POEA asks job applicants exercise ‘extreme caution’ to avoid scammers, illegal recruiters

Published January 26, 2021, 2:42 PM

by Merlina Hernando-Malipot

The Philippine Overseas Employment Administration (POEA) advised the public – especially overseas job applicants – to exercise “extreme caution” when it comes to offers regarding employment abroad.

Philippine Overseas Employment Administration (MANILA BULLETIN)

POEA warned the public, particularly Filipino overseas job seekers, to be “wary of unscrupulous individuals” who are presenting themselves as employees of the Administration as well as other entities who are “using the name and logo of the POEA in their illegal activities.”

“In deceiving potential job applicants, the scammers use different schemes, including offering employment abroad, expedited transactions with the POEA, and financial solicitation,” POEA said.

POEA observed the proliferation of Facebook pages bearing the name and logo of the Administration and advertising supposed job vacancies of recruitment agencies.

“The act of misrepresentation as POEA personnel and unauthorized use of the Administration’s name and logo for overseas recruitment are against the law and considered as illegal recruitment with penalty of imprisonment and fine,” POEA said.

Given this, the POEA advises overseas job applicants to be extra careful and avoid dealing with the said illegal recruiters. They are also enjoined to “always verify job offers” through the POEA verification system at the POEA website www.poea.gov.ph.

Likewise, the Administration also encouraged the public to “report any illegal recruitment activities” – especially those involved in the said illegal act – to the Philippine National Police or contact the POEA Anti-Illegal Recruitment Branch Operations and Surveillance Division.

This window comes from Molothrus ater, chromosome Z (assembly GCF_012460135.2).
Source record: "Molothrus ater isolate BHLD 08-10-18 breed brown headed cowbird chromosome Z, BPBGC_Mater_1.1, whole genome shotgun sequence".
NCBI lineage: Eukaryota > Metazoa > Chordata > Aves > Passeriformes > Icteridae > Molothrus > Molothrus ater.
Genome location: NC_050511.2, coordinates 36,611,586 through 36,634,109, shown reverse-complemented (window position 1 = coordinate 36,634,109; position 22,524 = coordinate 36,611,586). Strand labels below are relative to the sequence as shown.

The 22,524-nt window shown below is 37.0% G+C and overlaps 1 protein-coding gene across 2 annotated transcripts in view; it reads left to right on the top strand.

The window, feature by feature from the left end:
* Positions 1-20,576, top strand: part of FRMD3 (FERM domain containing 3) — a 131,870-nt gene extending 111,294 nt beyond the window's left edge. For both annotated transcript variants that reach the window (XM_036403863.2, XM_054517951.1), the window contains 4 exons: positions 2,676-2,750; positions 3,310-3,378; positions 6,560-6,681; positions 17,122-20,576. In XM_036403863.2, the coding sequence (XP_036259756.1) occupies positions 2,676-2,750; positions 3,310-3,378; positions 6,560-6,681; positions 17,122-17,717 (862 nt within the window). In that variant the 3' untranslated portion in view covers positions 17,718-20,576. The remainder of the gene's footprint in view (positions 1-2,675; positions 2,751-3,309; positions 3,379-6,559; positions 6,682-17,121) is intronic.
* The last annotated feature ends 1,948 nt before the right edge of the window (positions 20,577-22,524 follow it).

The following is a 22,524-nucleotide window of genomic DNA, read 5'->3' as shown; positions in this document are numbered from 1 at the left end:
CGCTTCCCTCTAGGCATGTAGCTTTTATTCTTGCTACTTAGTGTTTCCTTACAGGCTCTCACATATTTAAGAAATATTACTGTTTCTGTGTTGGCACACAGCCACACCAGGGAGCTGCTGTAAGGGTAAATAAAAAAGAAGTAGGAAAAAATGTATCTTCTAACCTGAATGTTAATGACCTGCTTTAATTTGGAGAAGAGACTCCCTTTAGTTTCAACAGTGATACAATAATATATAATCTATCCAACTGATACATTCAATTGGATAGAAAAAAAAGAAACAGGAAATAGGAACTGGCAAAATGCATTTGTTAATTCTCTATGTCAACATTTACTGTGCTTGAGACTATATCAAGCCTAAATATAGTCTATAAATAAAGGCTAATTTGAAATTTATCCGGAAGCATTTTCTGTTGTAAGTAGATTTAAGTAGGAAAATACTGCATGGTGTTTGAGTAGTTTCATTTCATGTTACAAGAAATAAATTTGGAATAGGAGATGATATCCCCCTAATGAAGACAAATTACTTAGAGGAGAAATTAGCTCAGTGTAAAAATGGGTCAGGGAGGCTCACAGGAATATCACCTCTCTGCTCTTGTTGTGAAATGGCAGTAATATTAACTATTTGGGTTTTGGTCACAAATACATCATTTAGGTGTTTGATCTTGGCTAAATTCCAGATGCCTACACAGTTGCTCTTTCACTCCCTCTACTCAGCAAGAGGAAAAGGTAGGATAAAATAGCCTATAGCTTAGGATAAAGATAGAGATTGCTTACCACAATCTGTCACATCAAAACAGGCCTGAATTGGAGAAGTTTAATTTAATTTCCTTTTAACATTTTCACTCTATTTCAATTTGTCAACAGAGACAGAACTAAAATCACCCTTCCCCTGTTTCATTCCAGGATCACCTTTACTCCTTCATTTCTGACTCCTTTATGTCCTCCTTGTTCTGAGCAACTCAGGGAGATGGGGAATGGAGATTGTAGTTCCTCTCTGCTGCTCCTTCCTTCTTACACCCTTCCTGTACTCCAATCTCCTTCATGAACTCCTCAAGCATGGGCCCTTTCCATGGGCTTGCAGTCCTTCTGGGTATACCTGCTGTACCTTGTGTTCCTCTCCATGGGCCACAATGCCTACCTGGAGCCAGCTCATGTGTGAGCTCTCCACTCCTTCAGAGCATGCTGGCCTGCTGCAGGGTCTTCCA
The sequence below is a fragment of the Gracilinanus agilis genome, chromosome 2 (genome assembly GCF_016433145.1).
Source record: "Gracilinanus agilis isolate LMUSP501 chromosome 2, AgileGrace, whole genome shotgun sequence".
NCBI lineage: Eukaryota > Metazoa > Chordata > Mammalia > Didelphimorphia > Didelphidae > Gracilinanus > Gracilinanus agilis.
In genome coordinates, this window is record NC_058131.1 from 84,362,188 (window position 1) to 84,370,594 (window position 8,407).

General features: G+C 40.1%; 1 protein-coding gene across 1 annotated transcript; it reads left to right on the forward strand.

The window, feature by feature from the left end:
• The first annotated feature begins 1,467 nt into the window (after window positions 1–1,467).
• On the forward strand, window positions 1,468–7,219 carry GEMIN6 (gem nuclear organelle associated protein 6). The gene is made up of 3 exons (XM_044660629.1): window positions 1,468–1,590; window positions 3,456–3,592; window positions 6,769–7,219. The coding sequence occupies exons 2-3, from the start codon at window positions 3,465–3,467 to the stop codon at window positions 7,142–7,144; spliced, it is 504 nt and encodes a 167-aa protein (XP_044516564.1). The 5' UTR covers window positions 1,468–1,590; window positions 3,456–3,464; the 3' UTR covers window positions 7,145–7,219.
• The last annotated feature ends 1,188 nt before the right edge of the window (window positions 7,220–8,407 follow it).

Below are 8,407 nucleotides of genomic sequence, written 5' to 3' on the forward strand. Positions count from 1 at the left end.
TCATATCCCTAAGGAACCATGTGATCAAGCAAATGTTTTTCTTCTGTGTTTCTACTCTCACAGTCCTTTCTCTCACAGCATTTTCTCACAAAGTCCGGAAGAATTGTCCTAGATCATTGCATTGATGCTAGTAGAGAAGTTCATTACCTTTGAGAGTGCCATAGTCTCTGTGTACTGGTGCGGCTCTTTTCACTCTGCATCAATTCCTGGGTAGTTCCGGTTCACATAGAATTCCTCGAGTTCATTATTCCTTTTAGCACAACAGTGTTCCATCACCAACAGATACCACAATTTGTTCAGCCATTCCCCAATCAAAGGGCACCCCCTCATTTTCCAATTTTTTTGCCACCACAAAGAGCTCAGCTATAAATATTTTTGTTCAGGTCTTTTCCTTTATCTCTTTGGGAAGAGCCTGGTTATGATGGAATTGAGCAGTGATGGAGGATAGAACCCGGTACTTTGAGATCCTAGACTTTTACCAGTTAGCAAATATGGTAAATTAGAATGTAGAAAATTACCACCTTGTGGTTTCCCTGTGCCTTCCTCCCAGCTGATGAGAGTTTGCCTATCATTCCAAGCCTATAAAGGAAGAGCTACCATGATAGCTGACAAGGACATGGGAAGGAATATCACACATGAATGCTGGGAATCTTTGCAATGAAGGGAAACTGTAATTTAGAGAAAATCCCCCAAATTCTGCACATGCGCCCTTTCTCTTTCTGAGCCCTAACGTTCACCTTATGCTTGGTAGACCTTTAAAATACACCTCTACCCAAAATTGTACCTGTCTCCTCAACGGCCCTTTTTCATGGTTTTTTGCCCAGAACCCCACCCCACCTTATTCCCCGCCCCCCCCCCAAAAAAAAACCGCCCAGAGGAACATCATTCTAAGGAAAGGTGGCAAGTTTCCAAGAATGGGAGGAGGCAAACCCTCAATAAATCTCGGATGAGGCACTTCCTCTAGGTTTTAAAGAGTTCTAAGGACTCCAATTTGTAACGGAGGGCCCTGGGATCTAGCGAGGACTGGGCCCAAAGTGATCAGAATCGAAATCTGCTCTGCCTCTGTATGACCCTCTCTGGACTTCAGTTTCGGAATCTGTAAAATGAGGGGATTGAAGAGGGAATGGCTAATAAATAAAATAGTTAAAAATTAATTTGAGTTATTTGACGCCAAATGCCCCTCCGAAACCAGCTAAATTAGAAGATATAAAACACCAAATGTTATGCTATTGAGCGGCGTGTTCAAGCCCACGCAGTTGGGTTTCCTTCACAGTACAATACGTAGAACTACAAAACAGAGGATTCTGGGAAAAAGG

Early this month, operatives of the POEA and the AntiTransnational Crime Unit of PNP’s Criminal Investigation and Detection Group (CIDG-ATCU) arrested four suspected illegal recruiters posing as employees of the Administration.

The victims said four persons presented themselves as employees of the POEA and offered them jobs as farm workers in New Zealand in exchange for payment of processing fees.

POEA said that suspects were verified as “neither POEA employees nor were they authorized to recruit for overseas employment.”

Aside from the marked money, the operatives recovered from the group fake POEA identification cards, employment contracts bearing the logo of POEA, and several passports of the victims. They would be charged with estafa, syndicated illegal recruitment, usurpation of authority and might be facing possible lifetime imprisonment and millions of pesos in fines.

 
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